[For the standard method here's a clip from WordPerfect X8's Help module: WordPerfect allows you to store macros in any folder, including the default and supplemental macros folders. The default macros folder contains the macros with which WordPerfect was shipped. By default, these macros are stored in X:\Program files\Corel\WordPerfect Office\Languages\EN\macros\wpwin, where X represents the drive letter. You can use the supplemental macros folder as an additional folder to store macros.]

☼  For the program's factory included macros I use this method:

I use the Supplemental macro folder for WordPerfect's 30+ factory included (or "shipping") macros -- some of which are called by the program to provide various features or functions. (Hence it is not a good idea to use a different folder in the Supplemental macro folder dialog field unless you have actually moved all the factory-included macros to that new folder, or you might find some program features do not work.)

☼  It is worth repeating that you should be sure that both macro-location fields in the Tools, Settings, Files, Merge/Macro (tab) dialog point to folder locations which exist in Windows and are accessible to the program when macros are played (see also the special caveat about Supplemental macros in the previous tip). The folders named in those fields are where the program looks for macros. You may want to reboot WordPerfect after making any changes to these fields, just to be sure the program recognizes the change.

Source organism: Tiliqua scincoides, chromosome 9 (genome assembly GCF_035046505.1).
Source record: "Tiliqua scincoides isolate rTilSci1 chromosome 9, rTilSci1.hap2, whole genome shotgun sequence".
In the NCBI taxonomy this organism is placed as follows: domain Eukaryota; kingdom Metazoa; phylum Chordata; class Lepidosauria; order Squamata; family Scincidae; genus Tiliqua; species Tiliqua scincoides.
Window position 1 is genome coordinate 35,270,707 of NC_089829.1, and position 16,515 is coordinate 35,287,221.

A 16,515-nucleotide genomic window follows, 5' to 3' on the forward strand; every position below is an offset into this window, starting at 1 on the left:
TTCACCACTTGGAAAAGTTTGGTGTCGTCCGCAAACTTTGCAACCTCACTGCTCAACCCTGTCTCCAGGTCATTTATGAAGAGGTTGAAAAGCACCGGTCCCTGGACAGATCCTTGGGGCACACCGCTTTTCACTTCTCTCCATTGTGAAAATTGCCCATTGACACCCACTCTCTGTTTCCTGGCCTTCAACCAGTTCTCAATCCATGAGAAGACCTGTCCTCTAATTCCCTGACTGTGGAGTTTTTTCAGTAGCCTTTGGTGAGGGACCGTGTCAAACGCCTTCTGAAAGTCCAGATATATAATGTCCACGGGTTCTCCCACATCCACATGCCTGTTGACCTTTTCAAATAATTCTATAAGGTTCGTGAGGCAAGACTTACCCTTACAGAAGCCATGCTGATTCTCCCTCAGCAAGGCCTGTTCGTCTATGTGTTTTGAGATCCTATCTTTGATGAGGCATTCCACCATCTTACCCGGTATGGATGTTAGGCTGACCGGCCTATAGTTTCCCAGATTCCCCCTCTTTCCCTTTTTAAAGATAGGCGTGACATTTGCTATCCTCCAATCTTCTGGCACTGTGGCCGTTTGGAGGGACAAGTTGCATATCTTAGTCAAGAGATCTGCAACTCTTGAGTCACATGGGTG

☼  In Windows Vista and Windows 7 (and perhaps later versions) some folders (\Program Files, \Windows, et al) are protected from casual file creation, editing, and read/write activities (one reason for those pesky "Access Deined" messages), so you should avoid creating folders in those areas to store your macros. It is better to use existing user folder structures, such as the \My Documents folder mentioned in the first tip above.

☼  Macros automatically recompile themselves when first played in a new version. You can force a recompilation of any macro by simply editing the macro and type a space (or any character), and then delete the space, and then Save & Recompile from the Macro toolbar.

☼  Some users with multiple versions of WordPerfect on the same computer prefer to maintain duplicate macros in special sub-folders for each version, and "point" each of their installed WP programs to these different folders with Tools, Settings, Files, Merge/Macro (tab). This keeps them from being recompiled each time the user switches to a different version of the program, as would be the case if all versions accessed the same macro folder.

☼  You may have noticed an option (introduced in several recent versions of WordPerfect) in Tools, Settings, Files, Merge/Macro: "Compile and run locally".